The company had reached maturity by the time that the Taschens found the Hohenzollernring mansion, with its courtyard and carriage house. "It had been empty for many, many years and was completely run-down. Our hearts were bleeding, seeing such a beautiful building in such horrible shape," recalls Benedikt Taschen.
While some might have yielded to the irresistible temptation of constructing a funky postmodern statement within the historical shell, the Taschens pursued a more faithful restoration. Aided by old photos and plans, Fehr reconstructed the original paint work and color palette. "We kept the old wooden floors and the original brass door handles. We made the marble shiny again," Angelika Taschen says. The elegant restoration is not, however, without ironic twists. What might at first seem bourgeois gives way to a more playful sensibility when one notices a lone Donald Duck door handle from the defunct comic-book store and a Louis XIV bust and rococo mirror by Koons.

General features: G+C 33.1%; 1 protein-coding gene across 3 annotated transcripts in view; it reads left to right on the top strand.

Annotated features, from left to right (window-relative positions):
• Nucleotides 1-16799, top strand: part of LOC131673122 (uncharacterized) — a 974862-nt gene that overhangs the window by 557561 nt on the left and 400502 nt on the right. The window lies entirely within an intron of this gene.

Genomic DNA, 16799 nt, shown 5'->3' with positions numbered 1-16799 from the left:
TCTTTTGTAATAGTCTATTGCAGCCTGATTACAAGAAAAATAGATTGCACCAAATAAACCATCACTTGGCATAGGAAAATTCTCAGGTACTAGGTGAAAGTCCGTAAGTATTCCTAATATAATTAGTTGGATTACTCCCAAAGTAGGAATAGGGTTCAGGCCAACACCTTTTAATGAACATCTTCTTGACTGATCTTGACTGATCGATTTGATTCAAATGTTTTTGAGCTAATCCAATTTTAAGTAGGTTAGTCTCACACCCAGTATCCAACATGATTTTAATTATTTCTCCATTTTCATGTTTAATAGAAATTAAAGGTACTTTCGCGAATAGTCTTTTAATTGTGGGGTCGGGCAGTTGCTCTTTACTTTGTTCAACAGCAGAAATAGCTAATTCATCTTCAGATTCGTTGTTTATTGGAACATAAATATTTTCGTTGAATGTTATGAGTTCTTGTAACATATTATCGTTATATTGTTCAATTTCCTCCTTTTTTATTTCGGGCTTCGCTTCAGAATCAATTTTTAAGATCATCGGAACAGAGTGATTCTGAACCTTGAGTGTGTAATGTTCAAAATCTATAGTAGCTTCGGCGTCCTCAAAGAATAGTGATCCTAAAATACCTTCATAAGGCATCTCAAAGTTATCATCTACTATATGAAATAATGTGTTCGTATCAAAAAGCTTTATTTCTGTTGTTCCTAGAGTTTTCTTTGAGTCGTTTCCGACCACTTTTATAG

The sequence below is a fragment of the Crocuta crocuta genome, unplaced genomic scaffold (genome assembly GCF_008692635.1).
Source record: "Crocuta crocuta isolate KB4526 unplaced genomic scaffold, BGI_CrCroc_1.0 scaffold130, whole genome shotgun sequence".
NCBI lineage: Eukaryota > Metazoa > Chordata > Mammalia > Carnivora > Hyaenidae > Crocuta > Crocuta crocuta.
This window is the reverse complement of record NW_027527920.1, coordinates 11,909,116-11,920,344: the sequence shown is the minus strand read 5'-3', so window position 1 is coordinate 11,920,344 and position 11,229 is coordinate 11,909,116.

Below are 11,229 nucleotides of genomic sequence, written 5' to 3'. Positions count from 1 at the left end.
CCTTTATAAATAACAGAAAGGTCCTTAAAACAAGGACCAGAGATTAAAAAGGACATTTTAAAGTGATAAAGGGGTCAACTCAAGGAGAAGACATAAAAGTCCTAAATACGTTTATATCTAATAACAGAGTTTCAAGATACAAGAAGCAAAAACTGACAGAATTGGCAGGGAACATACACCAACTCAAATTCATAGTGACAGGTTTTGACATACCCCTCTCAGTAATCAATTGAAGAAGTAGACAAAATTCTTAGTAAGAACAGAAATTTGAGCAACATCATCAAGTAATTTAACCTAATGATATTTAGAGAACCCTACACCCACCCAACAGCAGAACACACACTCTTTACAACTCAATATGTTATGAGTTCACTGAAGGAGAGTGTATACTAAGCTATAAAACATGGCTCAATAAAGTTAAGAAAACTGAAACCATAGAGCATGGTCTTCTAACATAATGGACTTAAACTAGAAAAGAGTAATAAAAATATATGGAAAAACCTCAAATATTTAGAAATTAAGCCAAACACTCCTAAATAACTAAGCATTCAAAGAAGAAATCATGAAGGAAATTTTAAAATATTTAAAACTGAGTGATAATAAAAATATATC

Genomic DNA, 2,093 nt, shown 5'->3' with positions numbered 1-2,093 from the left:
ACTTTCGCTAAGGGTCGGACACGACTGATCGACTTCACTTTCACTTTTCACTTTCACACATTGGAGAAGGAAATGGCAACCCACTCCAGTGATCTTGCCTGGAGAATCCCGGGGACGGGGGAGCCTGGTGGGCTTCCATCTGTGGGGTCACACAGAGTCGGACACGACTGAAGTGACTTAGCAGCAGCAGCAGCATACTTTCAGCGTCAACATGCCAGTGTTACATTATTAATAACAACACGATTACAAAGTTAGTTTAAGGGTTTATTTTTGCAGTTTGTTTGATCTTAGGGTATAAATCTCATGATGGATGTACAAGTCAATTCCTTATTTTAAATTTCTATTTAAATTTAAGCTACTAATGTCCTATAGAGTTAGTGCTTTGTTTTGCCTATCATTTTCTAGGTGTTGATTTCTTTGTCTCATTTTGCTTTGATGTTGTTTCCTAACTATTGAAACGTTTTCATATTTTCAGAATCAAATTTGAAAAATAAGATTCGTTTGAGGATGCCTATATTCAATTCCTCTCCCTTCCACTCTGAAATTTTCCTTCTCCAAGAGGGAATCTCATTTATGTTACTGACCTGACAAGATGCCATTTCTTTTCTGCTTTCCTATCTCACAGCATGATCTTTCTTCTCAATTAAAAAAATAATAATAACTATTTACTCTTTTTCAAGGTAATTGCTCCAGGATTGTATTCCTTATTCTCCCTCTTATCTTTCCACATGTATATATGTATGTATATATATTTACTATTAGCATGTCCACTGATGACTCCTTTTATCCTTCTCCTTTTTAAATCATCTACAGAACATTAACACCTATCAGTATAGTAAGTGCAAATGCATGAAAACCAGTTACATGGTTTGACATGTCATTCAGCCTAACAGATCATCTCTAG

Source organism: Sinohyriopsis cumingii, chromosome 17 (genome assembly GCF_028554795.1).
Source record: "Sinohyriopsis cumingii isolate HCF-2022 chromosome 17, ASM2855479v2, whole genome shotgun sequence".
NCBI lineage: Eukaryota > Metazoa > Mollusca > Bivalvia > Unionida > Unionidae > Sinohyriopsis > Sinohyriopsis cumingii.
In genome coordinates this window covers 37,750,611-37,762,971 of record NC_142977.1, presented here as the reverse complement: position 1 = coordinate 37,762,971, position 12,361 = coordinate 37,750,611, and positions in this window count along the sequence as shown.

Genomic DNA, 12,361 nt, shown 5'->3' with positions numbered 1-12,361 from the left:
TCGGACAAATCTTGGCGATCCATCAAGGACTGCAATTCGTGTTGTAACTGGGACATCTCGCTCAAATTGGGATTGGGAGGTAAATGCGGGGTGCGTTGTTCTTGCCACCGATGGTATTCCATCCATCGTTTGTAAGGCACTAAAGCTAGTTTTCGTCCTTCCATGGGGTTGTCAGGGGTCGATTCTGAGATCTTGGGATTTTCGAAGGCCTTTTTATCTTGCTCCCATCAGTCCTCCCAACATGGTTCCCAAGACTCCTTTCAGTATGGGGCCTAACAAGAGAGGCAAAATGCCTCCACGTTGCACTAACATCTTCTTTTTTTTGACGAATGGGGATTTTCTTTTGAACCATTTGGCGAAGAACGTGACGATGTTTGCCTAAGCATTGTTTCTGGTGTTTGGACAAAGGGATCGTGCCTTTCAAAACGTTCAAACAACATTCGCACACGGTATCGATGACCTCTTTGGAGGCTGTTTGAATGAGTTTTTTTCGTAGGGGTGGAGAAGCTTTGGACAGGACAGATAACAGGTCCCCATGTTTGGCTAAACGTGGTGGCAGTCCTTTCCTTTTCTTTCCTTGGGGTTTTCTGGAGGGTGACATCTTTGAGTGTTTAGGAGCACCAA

Work by Thomas Struth, Günther Förg, Helmut Newton, Mike Kelly, and Christopher Wool joins the Taschens' impressive collection of mid-century furniture. The Jacobsen chairs are reissued, but the office is replete with iconic vintage pieces, too. Verner Panton's globe lamps hang in the sales and production offices, and his chairs can be found in Angelika Taschen's office, among other spots. Her husband's desk chair is by Eames, and his desk is a table by Le Corbusier, with a glass top and a painted steel frame.